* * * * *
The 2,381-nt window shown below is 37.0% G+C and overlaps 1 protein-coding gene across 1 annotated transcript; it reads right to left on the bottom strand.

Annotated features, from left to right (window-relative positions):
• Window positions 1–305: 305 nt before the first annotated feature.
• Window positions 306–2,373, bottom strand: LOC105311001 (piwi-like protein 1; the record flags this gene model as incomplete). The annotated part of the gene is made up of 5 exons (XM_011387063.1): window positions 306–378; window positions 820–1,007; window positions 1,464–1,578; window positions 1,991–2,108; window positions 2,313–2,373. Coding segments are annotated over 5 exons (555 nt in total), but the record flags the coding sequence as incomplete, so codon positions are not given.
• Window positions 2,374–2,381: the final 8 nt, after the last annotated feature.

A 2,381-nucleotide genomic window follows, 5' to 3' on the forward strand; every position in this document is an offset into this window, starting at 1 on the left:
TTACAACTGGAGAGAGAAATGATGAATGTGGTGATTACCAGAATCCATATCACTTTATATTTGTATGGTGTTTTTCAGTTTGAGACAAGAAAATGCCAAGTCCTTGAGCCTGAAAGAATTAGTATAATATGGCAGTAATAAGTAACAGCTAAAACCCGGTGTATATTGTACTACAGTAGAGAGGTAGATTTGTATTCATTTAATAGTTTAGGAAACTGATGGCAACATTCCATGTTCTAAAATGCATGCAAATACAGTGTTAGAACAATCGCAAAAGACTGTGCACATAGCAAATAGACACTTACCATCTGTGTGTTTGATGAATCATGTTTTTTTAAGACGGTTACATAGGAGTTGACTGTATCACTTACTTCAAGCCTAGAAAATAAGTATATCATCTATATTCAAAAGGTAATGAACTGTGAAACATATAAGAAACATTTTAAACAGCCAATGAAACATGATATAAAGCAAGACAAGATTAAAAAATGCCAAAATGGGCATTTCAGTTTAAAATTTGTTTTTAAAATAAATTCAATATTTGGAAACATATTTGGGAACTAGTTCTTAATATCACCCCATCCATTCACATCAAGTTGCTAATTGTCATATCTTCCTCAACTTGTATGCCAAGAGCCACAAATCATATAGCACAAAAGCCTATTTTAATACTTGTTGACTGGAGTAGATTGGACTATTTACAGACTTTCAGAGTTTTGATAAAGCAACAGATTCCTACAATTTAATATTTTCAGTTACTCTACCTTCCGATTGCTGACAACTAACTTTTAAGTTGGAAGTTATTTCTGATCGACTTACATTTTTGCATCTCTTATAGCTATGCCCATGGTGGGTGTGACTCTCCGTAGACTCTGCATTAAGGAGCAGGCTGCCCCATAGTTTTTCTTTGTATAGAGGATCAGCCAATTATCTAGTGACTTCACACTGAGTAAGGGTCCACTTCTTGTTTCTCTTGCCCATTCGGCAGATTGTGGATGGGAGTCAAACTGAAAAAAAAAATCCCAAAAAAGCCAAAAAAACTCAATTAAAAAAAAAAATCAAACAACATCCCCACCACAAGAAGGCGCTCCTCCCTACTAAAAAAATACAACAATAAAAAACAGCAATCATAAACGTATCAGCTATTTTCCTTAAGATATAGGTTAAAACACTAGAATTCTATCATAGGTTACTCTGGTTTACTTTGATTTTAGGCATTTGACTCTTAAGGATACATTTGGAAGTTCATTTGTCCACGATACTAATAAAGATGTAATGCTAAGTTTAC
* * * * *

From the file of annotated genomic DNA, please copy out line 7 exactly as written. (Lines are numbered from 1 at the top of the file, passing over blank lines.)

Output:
TTACAACTGGAGAGAGAAATGATGAATGTGGTGATTACCAGAATCCATATCACTTTATATTTGTATGGTGTTTTTCAGTTTGAGACAAGAAAATGCCAAGTCCTTGAGCCTGAAAGAATTAGTATAATATGGCAGTAATAAGTAACAGCTAAAACCCGGTGTATATTGTACTACAGTAGAGAGGTAGATTTGTATTCATTTAATAGTTTAGGAAACTGATGGCAACATTCCATGTTCTAAAATGCATGCAAATACAGTGTTAGAACAATCGCAAAAGACTGTGCACATAGCAAATAGACACTTACCATCTGTGTGTTTGATGAATCATGTTTTTTTAAGACGGTTACATAGGAGTTGACTGTATCACTTACTTCAAGCCTAGAAAATAAGTATATCATCTATATTCAAAAGGTAATGAACTGTGAAACATATAAGAAACATTTTAAACAGCCAATGAAACATGATATAAAGCAAGACAAGATTAAAAAATGCCAAAATGGGCATTTCAGTTTAAAATTTGTTTTTAAAATAAATTCAATATTTGGAAACATATTTGGGAACTAGTTCTTAATATCACCCCATCCATTCACATCAAGTTGCTAATTGTCATATCTTCCTCAACTTGTATGCCAAGAGCCACAAATCATATAGCACAAAAGCCTATTTTAATACTTGTTGACTGGAGTAGATTGGACTATTTACAGACTTTCAGAGTTTTGATAAAGCAACAGATTCCTACAATTTAATATTTTCAGTTACTCTACCTTCCGATTGCTGACAACTAACTTTTAAGTTGGAAGTTATTTCTGATCGACTTACATTTTTGCATCTCTTATAGCTATGCCCATGGTGGGTGTGACTCTCCGTAGACTCTGCATTAAGGAGCAGGCTGCCCCATAGTTTTTCTTTGTATAGAGGATCAGCCAATTATCTAGTGACTTCACACTGAGTAAGGGTCCACTTCTTGTTTCTCTTGCCCATTCGGCAGATTGTGGATGGGAGTCAAACTGAAAAAAAAAATCCCAAAAAAGCCAAAAAAACTCAATTAAAAAAAAAAATCAAACAACATCCCCACCACAAGAAGGCGCTCCTCCCTACTAAAAAAATACAACAATAAAAAACAGCAATCATAAACGTATCAGCTATTTTCCTTAAGATATAGGTTAAAACACTAGAATTCTATCATAGGTTACTCTGGTTTACTTTGATTTTAGGCATTTGACTCTTAAGGATACATTTGGAAGTTCATTTGTCCACGATACTAATAAAGATGTAATGCTAAGTTTAC